Motor Neurone Disease (MND)

Vim - Interview 32

Age at interview: 45
Age at diagnosis: 43

Brief outline: Vim was diagnosed just over a year ago in 2006 with bulbar onset MND. His speech is affected but he can still talk, and he can still walk independently. He has retired early.

Background: Vim is a retired retail manager, married with 2 children aged 25 and 21. Ethnic background/nationality' British Asian.

Audio & video

Vim noticed in summer 2005 that his speech was changing and he felt he was losing words. At first he assumed it was a sore throat and saw his GP. Two months later it was getting worse and he went back to his GP, who referred him first to ENT and then to a neurologist. Vim thinks perhaps his GP guessed what it was but wanted to be sure before he said anything. 

In January 2006 the neurologist told him he had bulbar onset motor neurone disease, and explained that it was incurable and life-threatening. But Vim felt he could not really take this in at first and went straight off to work after the appointment. When he got home that evening his family asked him what the doctor had said and he could not remember the name of the condition, so rang the neurologist to check. It was only at this point, when his son looked it up on the internet that it really sank in. The neurologist offered to see Vim again the next day with all his family to explain, and they all came home in tears. They quickly got in touch with the MND Association and found the information provided really helpful.

For the first six months after diagnosis Vim was very depressed and spent a lot of time crying alone. He slept in the spare room and didn't want to be with anyone. His neurologist prescribed antidepressants and gradually he has become more positive and able to look forward again. All his family and friends have been very supportive and close, and he is very pleased with the support from health and social care staff.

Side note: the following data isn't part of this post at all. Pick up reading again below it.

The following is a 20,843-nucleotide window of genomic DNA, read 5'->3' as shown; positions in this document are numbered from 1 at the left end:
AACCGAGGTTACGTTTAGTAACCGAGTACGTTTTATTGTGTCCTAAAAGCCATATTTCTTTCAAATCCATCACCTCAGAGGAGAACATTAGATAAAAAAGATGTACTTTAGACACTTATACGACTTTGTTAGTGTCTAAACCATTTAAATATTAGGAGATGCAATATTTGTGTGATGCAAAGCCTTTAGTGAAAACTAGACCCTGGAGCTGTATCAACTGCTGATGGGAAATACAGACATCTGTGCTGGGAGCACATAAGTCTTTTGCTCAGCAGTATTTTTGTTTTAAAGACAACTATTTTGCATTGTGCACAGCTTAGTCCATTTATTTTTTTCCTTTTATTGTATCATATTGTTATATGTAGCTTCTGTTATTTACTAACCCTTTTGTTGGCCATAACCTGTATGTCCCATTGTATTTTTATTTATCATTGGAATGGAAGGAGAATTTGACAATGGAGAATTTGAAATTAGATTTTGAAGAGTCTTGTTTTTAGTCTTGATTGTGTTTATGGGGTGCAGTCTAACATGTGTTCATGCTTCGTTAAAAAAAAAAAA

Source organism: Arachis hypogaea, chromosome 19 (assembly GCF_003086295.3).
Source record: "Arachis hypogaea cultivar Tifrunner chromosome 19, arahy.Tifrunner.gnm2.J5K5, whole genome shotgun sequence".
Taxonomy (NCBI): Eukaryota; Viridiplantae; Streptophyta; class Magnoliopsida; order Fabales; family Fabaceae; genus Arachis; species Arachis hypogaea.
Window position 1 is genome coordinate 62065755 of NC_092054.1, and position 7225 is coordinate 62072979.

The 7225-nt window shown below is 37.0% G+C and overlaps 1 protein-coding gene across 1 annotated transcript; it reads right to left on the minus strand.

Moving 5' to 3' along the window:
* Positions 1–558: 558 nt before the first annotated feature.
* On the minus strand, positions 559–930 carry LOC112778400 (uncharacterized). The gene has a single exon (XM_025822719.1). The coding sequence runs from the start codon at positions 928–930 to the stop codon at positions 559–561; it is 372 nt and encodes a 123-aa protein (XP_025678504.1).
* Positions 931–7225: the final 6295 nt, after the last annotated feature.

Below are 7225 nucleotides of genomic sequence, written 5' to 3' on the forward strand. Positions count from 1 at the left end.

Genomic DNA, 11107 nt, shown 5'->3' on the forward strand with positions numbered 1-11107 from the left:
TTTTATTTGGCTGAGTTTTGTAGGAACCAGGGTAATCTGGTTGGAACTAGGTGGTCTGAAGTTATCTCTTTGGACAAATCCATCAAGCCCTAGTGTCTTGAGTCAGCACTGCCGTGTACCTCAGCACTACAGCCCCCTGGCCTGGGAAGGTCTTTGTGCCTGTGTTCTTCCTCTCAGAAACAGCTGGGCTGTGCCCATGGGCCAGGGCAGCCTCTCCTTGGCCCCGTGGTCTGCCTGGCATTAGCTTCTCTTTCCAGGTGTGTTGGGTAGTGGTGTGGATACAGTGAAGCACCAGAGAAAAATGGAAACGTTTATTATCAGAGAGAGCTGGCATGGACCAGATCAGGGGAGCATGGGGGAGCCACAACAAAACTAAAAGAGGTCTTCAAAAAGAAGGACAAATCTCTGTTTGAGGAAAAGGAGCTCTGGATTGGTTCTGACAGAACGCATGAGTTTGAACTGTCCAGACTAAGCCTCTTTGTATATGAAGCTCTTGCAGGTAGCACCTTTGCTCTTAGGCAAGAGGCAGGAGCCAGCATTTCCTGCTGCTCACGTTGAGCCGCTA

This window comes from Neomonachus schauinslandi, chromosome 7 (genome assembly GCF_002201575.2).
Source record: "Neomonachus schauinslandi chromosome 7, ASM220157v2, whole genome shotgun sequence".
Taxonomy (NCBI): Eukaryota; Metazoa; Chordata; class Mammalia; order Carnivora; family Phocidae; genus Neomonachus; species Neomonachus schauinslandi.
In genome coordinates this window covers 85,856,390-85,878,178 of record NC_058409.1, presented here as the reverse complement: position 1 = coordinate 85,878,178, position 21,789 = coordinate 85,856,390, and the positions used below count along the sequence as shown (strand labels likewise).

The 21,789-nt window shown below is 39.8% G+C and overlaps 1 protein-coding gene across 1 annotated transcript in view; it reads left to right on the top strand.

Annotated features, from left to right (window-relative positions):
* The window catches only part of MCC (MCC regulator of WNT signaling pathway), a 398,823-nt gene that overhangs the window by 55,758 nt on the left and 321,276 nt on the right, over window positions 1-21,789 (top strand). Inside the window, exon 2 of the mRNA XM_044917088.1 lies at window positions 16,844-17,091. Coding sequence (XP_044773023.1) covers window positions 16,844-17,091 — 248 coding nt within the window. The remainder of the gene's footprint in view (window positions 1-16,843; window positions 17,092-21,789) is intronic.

Although his employers tried to help him stay at work, it became too difficult as his speech deteriorated and his legs and arms started to become weaker. However, they gave him early retirement and a good pension, and many of his colleagues still come and visit him regularly. They plan to set up a charity scheme at work to support the MND Association. The Citizens Advice Bureau also helped obtain the benefits he was entitled to.

Vim misses work a lot, as well as swimming, football and the gym. He stays at home during the day while his wife is working, because he is worried about falling if he goes out alone and no longer feels safe to drive, although he can still walk independently. However, he and his wife have decided to take as many holidays as possible, and look forward to getting away every few weeks. 

He feels it is good to be well informed and realistic about what will happen in future, but not to think about it too much once you have read the information. His advice to others is to stay positive and get in touch with all the organisations which can help you. He often wonders 'why me?' but every morning he thinks to himself, 'Thank God, I'm still here.'


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